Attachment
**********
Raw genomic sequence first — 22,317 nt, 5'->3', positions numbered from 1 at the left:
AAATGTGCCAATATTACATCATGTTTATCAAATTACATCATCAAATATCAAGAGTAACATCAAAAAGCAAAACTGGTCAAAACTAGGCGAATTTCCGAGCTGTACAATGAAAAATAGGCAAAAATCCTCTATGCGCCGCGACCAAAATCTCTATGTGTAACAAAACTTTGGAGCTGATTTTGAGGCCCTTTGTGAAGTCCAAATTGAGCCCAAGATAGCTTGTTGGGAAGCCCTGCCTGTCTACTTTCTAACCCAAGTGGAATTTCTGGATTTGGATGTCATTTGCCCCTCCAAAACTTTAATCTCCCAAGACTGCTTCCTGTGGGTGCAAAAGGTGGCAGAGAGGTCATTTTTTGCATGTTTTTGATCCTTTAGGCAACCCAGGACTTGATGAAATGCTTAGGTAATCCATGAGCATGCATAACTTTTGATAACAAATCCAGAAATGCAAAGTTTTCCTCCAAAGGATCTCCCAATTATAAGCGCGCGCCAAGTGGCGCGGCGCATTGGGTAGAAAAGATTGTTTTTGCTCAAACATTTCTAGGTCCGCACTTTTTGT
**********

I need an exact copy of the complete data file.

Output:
Raw genomic sequence first — 22,317 nt, 5'->3', positions numbered from 1 at the left:
AAATGTGCCAATATTACATCATGTTTATCAAATTACATCATCAAATATCAAGAGTAACATCAAAAAGCAAAACTGGTCAAAACTAGGCGAATTTCCGAGCTGTACAATGAAAAATAGGCAAAAATCCTCTATGCGCCGCGACCAAAATCTCTATGTGTAACAAAACTTTGGAGCTGATTTTGAGGCCCTTTGTGAAGTCCAAATTGAGCCCAAGATAGCTTGTTGGGAAGCCCTGCCTGTCTACTTTCTAACCCAAGTGGAATTTCTGGATTTGGATGTCATTTGCCCCTCCAAAACTTTAATCTCCCAAGACTGCTTCCTGTGGGTGCAAAAGGTGGCAGAGAGGTCATTTTTTGCATGTTTTTGATCCTTTAGGCAACCCAGGACTTGATGAAATGCTTAGGTAATCCATGAGCATGCATAACTTTTGATAACAAATCCAGAAATGCAAAGTTTTCCTCCAAAGGATCTCCCAATTATAAGCGCGCGCCAAGTGGCGCGGCGCATTGGGTAGAAAAGATTGTTTTTGCTCAAACATTTCTAGGTCCGCACTTTTTGT